They grew in different sizes, but David seemed to prefer
them larger and larger and...
"The Melon Patch"
by Martin Courtney
Vol. 2 No. 3, 1958
IT WAS, HELEN thought,
a typical Noreen trick to keep her waiting, after Noreen had called first
to suggest their rendezvous in the Leopard Room for cocktails. What made
it rankle the more was that she herself had arrived a careful twenty minutes
after the present hour of five, with a reverse idea in mind. After all,
as David's wife, Helen felt she was entitled to some prerogatives.
She tapped a smartly shod foot silently on the soft
carpet, readjusted her mutation mink stole for a third time and looked
about her at the opulent lounge and its occupants. The decor was still
the same as when David had courted her here--the leopard skin upholstery,
the gold-framed mirrors, the cellophane palms and the pale blue sky-ceiling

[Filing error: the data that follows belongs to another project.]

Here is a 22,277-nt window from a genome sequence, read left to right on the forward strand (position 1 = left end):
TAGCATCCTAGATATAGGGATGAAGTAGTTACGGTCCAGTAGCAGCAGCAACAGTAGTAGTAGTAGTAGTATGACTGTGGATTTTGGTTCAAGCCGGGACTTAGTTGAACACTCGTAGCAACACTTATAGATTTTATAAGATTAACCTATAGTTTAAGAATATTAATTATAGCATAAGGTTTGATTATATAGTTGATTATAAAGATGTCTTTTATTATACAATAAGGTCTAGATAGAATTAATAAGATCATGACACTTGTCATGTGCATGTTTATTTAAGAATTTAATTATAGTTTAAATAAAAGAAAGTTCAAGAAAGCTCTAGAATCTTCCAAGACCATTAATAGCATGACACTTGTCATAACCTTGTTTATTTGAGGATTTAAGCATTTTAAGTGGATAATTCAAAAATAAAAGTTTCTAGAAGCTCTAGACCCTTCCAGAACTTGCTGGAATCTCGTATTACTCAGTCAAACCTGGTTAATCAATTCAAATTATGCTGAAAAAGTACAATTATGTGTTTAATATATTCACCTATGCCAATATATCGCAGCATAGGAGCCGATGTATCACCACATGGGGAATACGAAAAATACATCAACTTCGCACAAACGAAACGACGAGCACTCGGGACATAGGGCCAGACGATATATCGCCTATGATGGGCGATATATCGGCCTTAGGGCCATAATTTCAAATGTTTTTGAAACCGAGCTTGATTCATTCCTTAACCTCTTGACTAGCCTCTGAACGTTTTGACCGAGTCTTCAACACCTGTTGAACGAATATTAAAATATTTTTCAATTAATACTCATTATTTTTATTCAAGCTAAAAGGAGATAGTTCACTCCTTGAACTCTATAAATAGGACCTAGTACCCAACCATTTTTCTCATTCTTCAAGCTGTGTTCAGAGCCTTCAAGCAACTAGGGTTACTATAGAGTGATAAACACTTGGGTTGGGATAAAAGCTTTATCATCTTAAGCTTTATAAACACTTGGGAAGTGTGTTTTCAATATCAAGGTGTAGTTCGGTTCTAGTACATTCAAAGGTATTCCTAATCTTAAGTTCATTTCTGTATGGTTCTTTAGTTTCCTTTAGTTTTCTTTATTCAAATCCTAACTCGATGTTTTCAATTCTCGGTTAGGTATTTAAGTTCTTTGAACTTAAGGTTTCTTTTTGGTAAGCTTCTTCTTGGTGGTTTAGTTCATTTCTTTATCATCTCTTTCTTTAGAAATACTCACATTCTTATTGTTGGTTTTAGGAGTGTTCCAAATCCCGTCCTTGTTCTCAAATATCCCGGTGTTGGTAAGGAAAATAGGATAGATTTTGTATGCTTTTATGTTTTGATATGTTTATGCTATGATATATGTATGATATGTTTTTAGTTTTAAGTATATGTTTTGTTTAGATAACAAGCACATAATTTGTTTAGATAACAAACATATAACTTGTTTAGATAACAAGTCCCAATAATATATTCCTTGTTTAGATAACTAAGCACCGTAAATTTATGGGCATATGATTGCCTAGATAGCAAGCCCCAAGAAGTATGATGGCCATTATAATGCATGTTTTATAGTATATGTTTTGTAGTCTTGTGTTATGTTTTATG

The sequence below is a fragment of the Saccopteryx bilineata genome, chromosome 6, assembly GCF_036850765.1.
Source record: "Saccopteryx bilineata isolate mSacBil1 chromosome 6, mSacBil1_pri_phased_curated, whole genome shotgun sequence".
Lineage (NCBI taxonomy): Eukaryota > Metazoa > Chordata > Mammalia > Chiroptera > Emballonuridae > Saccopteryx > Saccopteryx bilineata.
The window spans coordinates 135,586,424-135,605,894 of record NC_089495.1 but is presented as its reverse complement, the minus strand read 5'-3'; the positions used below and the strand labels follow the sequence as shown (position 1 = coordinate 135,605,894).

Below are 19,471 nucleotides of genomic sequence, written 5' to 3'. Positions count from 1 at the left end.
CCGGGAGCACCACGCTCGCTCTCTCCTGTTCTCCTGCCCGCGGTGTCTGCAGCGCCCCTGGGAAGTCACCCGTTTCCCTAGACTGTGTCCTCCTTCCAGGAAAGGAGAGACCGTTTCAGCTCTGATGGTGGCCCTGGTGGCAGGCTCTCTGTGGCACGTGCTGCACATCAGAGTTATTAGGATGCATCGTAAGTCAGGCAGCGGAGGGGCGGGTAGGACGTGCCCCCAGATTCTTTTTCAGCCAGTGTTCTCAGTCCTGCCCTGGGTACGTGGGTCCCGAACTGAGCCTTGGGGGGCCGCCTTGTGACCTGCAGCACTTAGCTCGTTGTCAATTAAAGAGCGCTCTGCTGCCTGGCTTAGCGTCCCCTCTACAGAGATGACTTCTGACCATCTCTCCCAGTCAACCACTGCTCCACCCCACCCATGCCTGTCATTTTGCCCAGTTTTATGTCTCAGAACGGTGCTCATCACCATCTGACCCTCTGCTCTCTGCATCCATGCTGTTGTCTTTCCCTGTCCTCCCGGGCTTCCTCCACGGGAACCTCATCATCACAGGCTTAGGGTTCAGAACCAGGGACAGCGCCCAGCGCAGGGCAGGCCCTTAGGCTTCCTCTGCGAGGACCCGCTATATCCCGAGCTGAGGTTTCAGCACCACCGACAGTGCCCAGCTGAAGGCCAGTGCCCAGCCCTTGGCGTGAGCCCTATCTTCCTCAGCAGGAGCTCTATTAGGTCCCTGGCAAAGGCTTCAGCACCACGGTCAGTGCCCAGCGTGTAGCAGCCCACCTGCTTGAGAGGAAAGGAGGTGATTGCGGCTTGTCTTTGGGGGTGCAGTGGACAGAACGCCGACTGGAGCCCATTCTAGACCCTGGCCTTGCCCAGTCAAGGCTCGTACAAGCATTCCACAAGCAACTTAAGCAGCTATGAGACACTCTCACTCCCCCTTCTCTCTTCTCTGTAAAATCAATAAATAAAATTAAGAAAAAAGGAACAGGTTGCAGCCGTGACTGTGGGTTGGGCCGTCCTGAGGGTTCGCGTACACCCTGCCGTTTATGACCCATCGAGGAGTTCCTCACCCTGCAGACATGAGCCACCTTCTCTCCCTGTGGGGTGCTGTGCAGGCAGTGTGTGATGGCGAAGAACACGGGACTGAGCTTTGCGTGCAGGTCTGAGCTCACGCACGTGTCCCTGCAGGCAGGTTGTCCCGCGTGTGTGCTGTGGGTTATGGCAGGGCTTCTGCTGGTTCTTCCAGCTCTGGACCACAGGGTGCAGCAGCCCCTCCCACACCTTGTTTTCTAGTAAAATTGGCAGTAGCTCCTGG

with its unwinding constellations, courtesy of General Electric. It was
softly gay and flattering, yet viewed after so long an interval, it seemed
to Helen a tiresome trap.
The magic was rubbed away, from room and customers
alike. She found herself half-studying a flamboyant, Titian-haired young
creature sitting alone at a small round table three rows away. Really!
she thought, regarding the exaggerated breastworks that strained against
the confinement of the girl's low-cut black dress. There was no question
about their being for real, but, to Helen, the girl looked positively top-heavy.
From somewhere, she recalled the remark about the ill-fated Carole Landis,
who had been described as resembling a chiffonier with the top drawer open.
She regarded the trimness of her own firm bosom with approval...